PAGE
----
At Mindel and Sara Yaffe’s third birthday party, they didn’t blow out any candles. Instead, they lit Shabbat candles of their own and had fifty-five grown women follow suit.
As the apple-cheeked twins stood, one beaming, one bashful, at the center of attention on June 10, they became the latest children of Chabad representatives to share in what is fast becoming a new trend: third birthday parties for girls that celebrate the spiritual milestone of lighting a Shabbat candle of one’s own.
The festivities at Rabbi Yossi and Rochel Baila Yaffe’s Chabad of the Shoreline synagogue in Branford, CT, were arranged to have a multi-fold impact. It welcomed community members into the Yaffe’s family circle, encouraged all those in attendance to light their own Shabbat candles, and put Mindel and Sara in the limelight – a special treat for the girls who are part of a large family.
Shabbat candle parties were ignited by the teachings of the Lubavitcher Rebbe, Rabbi Menachem Mendel Schneerson, of blessed memory, who began a campaign in the early 1970s to have all girls over three and women light candles on Friday night to usher in the Jewish Sabbath.
Jewish tradition designates age three as the proper time to begin educating children about the commandments. The Lubavitcher Rebbe “suggested that girls start lighting Shabbat candles as soon as they can recite the blessing said before kindling the candles, which is usually around the third birthday. This is also the age when our Matriarch Rebecca began lighting candles after she married Isaac,” explained Shaina B. Lipskier of askmoses.com, an interactive Jewish information website. “While some may say that starting at this young age is not necessary, and others will argue that a women should start lighting when she marries and starts her own home, nevertheless, an extra light never hurt anyone… The earlier a girl is taught the beauty of the light of Torah and mitzvot, the better off she will be.”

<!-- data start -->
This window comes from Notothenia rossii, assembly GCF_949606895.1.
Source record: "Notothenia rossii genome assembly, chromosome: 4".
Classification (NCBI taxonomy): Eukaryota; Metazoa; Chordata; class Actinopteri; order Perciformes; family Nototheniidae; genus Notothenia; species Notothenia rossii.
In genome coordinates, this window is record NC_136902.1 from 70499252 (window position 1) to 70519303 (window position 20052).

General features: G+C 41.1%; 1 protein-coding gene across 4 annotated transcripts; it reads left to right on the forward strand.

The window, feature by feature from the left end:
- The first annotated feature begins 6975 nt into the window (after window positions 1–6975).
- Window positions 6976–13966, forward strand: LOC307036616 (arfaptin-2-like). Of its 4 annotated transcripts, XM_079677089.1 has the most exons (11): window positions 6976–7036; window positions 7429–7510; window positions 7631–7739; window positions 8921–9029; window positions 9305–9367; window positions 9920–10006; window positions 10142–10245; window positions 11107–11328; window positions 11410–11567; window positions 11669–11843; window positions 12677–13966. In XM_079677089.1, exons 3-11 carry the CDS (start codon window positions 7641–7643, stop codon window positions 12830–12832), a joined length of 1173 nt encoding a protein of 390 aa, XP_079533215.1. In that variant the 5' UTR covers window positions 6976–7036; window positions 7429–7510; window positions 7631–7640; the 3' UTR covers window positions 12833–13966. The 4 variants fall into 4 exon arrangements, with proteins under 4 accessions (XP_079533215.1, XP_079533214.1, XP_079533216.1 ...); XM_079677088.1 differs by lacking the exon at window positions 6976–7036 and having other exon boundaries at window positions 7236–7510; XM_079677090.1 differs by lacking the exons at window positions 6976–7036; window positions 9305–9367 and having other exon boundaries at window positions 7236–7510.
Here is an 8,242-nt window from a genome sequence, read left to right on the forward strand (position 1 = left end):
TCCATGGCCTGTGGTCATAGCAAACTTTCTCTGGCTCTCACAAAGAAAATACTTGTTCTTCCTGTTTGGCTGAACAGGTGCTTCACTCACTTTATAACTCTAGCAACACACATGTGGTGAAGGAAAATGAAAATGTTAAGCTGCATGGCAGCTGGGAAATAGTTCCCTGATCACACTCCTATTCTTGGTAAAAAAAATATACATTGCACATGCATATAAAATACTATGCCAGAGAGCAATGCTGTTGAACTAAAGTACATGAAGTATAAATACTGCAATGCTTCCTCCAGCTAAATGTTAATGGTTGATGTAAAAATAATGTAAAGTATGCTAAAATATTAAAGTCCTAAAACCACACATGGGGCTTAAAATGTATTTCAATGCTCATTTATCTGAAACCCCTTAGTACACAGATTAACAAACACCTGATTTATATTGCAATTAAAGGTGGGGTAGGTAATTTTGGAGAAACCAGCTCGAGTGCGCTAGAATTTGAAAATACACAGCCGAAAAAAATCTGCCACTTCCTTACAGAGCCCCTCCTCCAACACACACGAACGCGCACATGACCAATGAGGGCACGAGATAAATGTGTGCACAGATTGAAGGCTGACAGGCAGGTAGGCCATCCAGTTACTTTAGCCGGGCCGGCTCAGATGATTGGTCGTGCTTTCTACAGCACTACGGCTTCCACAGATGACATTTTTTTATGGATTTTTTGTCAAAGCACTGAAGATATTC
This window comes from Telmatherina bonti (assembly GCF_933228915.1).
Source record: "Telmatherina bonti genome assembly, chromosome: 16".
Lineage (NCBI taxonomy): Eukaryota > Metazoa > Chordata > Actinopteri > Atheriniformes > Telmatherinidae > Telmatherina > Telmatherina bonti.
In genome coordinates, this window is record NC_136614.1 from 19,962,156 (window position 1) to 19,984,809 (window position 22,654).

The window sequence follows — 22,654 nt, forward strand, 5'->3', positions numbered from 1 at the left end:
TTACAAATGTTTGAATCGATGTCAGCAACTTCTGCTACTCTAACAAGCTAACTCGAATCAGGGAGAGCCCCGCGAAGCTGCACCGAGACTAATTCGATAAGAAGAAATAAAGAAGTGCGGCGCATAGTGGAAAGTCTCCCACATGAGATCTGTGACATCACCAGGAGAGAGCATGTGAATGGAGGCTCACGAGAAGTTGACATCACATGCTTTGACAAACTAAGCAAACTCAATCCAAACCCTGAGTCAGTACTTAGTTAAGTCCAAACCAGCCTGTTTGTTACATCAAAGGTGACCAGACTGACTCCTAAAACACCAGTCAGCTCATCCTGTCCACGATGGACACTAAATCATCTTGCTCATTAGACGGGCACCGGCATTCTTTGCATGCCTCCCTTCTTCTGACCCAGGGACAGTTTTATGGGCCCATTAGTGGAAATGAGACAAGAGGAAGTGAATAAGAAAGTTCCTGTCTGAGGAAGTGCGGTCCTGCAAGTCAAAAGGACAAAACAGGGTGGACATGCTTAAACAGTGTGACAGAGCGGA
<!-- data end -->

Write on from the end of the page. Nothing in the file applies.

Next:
When Sheva Lipsker turned three, her mother Layah Lipsker, a Chabad representative in Swampscott, MA, planned an elaborate ceremony for the lifecycle event. Sheva’s great-grandmother, grandmother, aunt and mother passed a candle from one to another and recited a poem that spoke of the Shabbat candle’s meaning and history. At the end, Sheva was helped as she lit a candle of her own in a candlestick presented to her by her great-grandmother.
“The Rebbe pioneered the concept that every person has the ability to bring the light of their soul into the world,” said Lipsker. “When a child is three we start to instill in them the understanding of the strength of their own soul and to tell them they have a light within them to share with the world.”
First light Friday night parties, with their whiff of feminist flair, are not revolutionary, Lipsker said, but simply regular birthday parties angled to the spiritual side. “Having women together lighting Shabbat candles is not ground breaking. The only difference is we sent out invitations,” said Lipsker.
Nor are the just for girls celebrations a reaction to the traditional Chassidic custom of upshernish, celebrating a boy’s first haircutting at age three, said Yaffe. “There are plenty of opportunities to make every child shine,” said Yaffe. “It is not tit for tat with the upshernish, but three is the age when a parent’s obligation to teach children about Judaism begins for boys and girls.”
Party goers, intrigued by the unusual event, tend to show up in high numbers. “People might not relate to or know about a Jewish holiday, but everyone understands a birthday,” said Yaffe. “It’s another way for us to share our personal simcha celebrations with our community and to demonstrate how every milestone can be integrated into Jewish life.”
At the event, Lipsker drew upon the deeper message of the Shabbat lights to encourage her guests to adopt the practice of lighting with their children and grandchildren. “We light candles before Shabbat so no one stumbles in the home,” said Lipsker. “The Rebbe taught that this has a spiritual component. A woman has the insight to ‘light’ her home and protect people within it from stumbling in darkness, in the absence of spirituality.”
The celebration gave Yaffe and Lipsker a chance to teach members to some heartwarming Shabbat candle kindling customs. While two candles are the accepted minimum, both women light a candle for each of their children. “It’s a beautiful idea to introduce to the community,” said Yaffe. “I stressed how we see Jewish continuity in action. It’s not ‘my mother keeps Shabbos.’ It’s ‘we are keeping Shabbos together.’”
Given a toddler’s unpredictable reaction to crowds, the candle lighting ceremony’s private nature is a plus. “Sheva was not expected to perform,” said Lipsker. “She made a bracha [blessing] and covered her eyes. Lighting is a personal moment between a woman and G-d. It’s not performance based.”
But the impact of the party was not felt by the guests alone. As any friend of Chabad knows, children of Chabad representatives are community leaders, too. “I didn’t stress it too much, but my girls know that we are all in this together,” said Yaffe. “We all have to light up the world.”